TALLINN - A Tallinn resident was left shaken after police detained and threatened to fine him for not carrying identification documents while walking through the city.
In behavior more expected in Russia than Estonia, police stopped Thomas Askenberg as he approached Viru Keskus shopping center at about 6 p.m. on July 4 and asked for his identity papers.
Askenberg, a 39 year old Swedish businessman who has lived in Tallinn for four years, told officers he was merely visiting the Kaubamaja department store and was not carrying an identity card or passport.
"The police had parked their car on the footpath, and they stopped me as I walked past," Askenberg told The Baltic Times.
"They said they had to check that I was allowed to be here. I didn't have my passport, and I don't remember my ID code."
Askenberg told the police his name and address, and asked them to check his details on their vehicle's computer system. Instead, he was driven to the central Tallinn police station where he was again asked for his papers and threatened with a fine.
"I told them, 'Please give me the fine, then I will go to my embassy and they can sort this out diplomatically.' I am a resident here, and I have a right to walk away," he said.
Eventually the police agreed to drive Askenburg home, where he was able to produce his passport.
He believes that his lack of Estonian language skills may have made the situation worse.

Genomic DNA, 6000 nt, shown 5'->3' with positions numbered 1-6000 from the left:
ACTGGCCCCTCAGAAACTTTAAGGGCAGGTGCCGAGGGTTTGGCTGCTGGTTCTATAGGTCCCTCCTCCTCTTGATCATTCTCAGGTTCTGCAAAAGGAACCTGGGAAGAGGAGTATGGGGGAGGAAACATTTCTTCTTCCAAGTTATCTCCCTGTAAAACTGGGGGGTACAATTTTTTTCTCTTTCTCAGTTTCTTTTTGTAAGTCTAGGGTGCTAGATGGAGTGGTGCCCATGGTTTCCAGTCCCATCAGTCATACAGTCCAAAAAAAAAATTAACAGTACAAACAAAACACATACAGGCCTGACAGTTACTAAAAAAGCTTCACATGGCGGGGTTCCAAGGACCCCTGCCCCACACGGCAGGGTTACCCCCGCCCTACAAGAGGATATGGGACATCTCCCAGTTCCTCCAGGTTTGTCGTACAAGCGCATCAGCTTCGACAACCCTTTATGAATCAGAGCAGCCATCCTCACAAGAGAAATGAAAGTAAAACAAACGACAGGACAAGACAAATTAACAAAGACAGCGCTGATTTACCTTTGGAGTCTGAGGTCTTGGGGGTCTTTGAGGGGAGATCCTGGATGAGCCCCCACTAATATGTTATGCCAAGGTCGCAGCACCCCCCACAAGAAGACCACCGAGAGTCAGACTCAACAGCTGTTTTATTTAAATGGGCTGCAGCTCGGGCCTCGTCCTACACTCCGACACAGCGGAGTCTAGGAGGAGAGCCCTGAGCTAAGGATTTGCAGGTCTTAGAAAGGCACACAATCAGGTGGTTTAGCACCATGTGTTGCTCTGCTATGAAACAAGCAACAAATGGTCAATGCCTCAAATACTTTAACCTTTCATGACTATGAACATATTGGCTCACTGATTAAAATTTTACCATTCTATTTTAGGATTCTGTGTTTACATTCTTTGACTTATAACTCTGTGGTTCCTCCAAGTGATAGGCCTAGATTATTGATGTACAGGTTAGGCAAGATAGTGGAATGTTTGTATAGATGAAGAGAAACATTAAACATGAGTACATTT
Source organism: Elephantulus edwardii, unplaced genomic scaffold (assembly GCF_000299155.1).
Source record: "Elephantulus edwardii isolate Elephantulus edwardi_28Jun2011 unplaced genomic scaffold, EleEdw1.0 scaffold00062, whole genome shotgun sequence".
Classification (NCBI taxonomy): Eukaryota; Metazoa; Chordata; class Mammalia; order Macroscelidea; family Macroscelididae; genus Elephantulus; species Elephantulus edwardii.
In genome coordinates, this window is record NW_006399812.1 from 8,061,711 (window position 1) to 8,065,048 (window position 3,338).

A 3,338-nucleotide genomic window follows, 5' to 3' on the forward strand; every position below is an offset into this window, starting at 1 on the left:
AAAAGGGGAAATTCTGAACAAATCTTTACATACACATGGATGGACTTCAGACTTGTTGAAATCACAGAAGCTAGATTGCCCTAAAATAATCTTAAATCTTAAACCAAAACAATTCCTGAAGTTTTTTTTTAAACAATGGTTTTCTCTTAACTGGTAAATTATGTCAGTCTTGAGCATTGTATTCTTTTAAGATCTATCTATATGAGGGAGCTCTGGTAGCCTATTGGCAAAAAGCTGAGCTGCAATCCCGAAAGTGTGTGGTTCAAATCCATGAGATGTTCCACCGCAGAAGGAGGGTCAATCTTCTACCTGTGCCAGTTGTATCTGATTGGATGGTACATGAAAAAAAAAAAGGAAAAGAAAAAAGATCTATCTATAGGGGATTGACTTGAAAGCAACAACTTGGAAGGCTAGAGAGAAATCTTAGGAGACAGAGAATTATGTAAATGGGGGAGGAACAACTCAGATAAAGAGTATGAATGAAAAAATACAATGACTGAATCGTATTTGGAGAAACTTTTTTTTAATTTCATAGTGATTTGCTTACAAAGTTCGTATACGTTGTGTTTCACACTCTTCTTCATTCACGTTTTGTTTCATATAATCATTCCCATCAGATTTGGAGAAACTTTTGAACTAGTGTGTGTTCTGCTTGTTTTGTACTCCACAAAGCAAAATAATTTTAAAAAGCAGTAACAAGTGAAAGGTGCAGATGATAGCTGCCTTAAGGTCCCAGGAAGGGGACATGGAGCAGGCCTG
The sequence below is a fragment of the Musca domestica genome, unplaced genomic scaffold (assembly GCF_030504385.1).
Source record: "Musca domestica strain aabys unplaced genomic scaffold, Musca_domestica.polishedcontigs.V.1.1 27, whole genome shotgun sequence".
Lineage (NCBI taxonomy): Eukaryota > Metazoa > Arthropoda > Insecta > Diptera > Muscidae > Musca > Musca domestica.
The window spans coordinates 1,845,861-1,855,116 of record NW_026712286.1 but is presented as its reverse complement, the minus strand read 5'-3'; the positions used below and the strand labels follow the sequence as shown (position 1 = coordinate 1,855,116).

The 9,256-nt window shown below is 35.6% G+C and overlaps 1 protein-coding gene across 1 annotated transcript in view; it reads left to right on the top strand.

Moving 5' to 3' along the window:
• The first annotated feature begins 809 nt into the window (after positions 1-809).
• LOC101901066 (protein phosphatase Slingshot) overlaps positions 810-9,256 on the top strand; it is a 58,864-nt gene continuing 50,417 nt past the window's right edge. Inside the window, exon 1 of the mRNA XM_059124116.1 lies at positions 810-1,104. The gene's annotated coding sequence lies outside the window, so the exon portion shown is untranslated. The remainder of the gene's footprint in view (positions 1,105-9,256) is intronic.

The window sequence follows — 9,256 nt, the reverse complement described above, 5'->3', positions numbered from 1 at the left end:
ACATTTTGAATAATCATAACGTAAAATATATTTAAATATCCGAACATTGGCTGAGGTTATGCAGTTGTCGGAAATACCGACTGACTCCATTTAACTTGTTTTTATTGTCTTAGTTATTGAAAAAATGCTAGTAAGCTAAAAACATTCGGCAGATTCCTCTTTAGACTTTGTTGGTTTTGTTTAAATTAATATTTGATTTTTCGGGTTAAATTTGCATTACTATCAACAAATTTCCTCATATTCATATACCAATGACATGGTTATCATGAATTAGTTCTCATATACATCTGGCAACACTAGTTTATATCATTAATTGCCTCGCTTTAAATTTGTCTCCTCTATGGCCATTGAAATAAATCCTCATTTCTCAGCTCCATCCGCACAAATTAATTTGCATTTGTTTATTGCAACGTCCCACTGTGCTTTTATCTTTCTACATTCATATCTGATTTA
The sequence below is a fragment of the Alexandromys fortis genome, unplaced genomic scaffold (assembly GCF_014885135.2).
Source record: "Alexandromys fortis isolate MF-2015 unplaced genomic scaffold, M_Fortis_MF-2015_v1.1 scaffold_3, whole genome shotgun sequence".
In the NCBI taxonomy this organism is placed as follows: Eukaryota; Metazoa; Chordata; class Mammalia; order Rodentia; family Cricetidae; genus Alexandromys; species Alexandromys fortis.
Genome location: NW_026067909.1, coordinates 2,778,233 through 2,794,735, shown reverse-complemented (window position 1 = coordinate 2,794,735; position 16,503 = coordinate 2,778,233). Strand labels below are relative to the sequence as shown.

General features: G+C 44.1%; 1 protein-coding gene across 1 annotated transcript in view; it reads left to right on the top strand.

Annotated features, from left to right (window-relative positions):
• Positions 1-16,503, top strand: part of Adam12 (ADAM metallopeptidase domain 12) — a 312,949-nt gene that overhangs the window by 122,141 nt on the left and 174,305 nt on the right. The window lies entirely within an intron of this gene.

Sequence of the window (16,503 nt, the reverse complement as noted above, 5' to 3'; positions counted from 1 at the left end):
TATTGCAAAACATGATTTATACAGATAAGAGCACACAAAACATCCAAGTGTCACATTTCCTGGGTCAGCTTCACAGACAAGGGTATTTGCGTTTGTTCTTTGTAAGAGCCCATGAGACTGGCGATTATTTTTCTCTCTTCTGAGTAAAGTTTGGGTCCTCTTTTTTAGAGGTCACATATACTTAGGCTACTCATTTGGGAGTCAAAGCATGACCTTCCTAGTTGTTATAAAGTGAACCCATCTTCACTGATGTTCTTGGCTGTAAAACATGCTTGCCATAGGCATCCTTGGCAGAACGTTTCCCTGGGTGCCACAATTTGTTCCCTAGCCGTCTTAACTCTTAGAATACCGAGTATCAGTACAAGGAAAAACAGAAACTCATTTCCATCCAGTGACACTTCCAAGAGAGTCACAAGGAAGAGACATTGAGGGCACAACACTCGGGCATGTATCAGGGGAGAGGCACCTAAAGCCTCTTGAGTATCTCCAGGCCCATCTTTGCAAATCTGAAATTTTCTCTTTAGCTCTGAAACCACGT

"Thank God that at the police station there was one person who could speak English. I think that was a big issue. I think the police became a bit arrogant because they didn't understand what I was saying."
He said his experience should serve as a warning to other residents and tourists.
"I think you should always have your ID with you because you never know. I have seen this happening in other countries, but never in Estonia."
Askenberg insisted he was not drunk or acting in a disorderly manner.
A police spokesman told The Baltic Times that everyone was required to carry identification when walking on the street to maintain public order.
However, the spokesman said police had no authority to fine or threaten to fine people who are found without documents.
He said there was no campaign to begin random identity checks in the wake of the Bronze Soldier riots.
"Police only ask for documents if a person is drunk or acting in a suspicious way," the spokesman said.